#metoo Resources for Educators.

The #MeToo and #MeTooK12 movement is an opportunity for schools to reflect on how to address issues of consent, sex education, relationships and undoing a pervasive culture of silence. April is also Sexual Assault Awareness month. The Share My Lesson team curated a collection of free resources to help educators with critical conversations and lesson planning, as well as school procedures and policies and opportunities for reflection.

Grades 7, 8, 9, 10, K, 11, 1, 12, 2, 3, 4, 5, 6
Foundations of Democracy
Lesson Plans

The Constitution: That Delicate Balance

Constitutional issues come to life in this Emmy Award-winning series. Key political, legal, and media professionals engage in spontaneous and heated debates on controversial issues such as campaign spending, the right to die, school prayer, and immigration reform. This series will deepen understanding of the life and power of this enduring document and its impact on history and current affairs, while bringing biases and misconceptions to light.

Grades 8, 9-12
Rights and Responsibilities
Media

Civic Art Project: Considering Leadership

The materials in this curriculum packet are designed to be a classroom resource, a guide to think about the qualities of good leadership, and a creative prompt to create a political poster representing leadership and sharing a vision for the future. Teach your students about elections, help them consider issues that matter to them, and watch as they lend their voices to our national conversation about leadership.

Making the Constitution (CKHG Unit)

Students who listen to this Grade 2 Core Knowledge History and Geography unit discover that Americans had a difficult task at hand after winning the Revolutionary War: they had to figure out a better way to govern themselves. Such leaders as James Madison, George Washington, Alexander Hamilton, and Benjamin Franklin traveled to Philadelphia to meet at the Constitutional Convention, with the goal of creating a new government. Students learn that the talks were held in secret in Independence Hall and that American leaders argued about many issues until they agreed to approve a new Constitution. They then hear that James Madison (whom we call the Father of the Constitution), along with John Jay and Alexander Hamilton, wrote the Federalist Papers to explain the document’s merits and to persuade the states to vote for it. Students find out that the states did finally approve the Constitution; that Madison wrote a Bill of Rights that was added to it; that the Constitution gives the American people the right to decide what the laws should be for our country; and that we can still amend it today.(5 lessons)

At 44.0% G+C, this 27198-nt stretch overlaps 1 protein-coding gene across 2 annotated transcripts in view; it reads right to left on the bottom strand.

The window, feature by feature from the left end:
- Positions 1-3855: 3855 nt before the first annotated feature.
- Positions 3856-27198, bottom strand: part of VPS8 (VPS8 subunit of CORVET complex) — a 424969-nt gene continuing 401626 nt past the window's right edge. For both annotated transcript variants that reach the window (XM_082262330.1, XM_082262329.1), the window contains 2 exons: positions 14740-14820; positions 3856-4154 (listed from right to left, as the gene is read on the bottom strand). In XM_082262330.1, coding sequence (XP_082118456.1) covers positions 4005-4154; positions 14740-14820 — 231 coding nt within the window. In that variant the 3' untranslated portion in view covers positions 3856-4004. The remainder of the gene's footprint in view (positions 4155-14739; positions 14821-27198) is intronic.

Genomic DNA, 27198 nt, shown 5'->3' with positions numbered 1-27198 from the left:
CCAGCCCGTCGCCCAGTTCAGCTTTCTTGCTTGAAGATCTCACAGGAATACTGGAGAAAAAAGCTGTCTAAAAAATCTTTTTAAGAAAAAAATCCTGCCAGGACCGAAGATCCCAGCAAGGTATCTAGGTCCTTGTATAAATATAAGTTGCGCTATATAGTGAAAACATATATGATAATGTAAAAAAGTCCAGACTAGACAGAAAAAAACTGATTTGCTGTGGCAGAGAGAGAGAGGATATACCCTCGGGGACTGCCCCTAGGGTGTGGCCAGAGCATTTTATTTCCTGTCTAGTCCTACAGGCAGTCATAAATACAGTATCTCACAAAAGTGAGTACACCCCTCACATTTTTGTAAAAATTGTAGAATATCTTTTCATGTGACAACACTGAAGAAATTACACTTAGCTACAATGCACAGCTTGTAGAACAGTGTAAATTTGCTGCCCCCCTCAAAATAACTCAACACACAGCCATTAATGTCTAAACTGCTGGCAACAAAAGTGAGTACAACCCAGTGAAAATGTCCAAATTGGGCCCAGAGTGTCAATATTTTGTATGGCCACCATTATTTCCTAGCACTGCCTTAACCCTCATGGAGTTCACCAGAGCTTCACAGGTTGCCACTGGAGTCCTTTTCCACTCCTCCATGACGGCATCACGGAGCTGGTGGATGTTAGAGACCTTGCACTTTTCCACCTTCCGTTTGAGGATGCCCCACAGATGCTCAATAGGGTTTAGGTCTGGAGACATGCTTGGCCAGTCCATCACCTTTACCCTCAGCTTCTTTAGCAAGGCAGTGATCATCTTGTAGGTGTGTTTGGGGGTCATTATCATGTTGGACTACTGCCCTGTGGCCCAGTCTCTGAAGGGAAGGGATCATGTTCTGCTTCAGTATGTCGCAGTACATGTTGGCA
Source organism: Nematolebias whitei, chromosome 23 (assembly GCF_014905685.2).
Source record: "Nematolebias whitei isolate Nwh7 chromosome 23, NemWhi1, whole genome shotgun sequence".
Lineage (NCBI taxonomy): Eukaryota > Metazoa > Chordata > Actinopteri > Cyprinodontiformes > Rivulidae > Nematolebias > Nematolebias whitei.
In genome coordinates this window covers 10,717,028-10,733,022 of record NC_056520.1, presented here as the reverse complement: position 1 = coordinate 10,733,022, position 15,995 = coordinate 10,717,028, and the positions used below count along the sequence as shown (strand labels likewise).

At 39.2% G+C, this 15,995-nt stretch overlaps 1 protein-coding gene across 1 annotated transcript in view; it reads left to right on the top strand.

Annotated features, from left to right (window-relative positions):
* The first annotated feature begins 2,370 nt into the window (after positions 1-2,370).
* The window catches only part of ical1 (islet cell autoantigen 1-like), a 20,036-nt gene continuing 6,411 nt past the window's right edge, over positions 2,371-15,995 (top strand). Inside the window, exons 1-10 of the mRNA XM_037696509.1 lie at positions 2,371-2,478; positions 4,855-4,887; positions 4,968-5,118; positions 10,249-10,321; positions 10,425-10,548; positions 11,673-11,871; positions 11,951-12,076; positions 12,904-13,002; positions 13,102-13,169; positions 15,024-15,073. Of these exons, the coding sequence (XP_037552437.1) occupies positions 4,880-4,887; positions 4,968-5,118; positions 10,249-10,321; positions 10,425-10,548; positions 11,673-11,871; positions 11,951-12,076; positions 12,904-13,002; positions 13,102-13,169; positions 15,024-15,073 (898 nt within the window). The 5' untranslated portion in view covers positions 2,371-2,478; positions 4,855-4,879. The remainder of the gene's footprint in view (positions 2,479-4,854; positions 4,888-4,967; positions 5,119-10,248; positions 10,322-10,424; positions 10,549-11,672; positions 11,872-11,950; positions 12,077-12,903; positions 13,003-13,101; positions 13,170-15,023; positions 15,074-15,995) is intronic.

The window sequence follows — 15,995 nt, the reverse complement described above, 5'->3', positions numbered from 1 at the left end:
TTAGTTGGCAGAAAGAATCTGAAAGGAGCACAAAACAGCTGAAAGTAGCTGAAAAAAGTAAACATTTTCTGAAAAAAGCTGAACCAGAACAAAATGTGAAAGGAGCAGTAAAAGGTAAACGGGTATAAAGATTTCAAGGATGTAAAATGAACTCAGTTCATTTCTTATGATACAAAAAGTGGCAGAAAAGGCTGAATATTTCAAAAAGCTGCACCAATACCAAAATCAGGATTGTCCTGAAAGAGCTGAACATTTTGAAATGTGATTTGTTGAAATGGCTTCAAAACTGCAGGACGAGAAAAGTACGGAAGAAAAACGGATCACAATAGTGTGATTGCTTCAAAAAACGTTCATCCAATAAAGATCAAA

Deliberation Materials: Gun Licensing

Should the federal government require licenses for gun owners and purchasers? This activity includes a deliberation reading and glossary, as well as accompanying handouts to give students additional information on the topic and to guide them through the deliberation process from planning to reflection. Deliberation teaches people how to discuss controversial issues by carefully considering multiple perspectives and searching for consensus. In preparation for deliberations, all participants read common, balanced background information on the issue. During the discourse, they offer arguments for each position on a contested public issue, first drawing from the text and then bringing in their own experiences.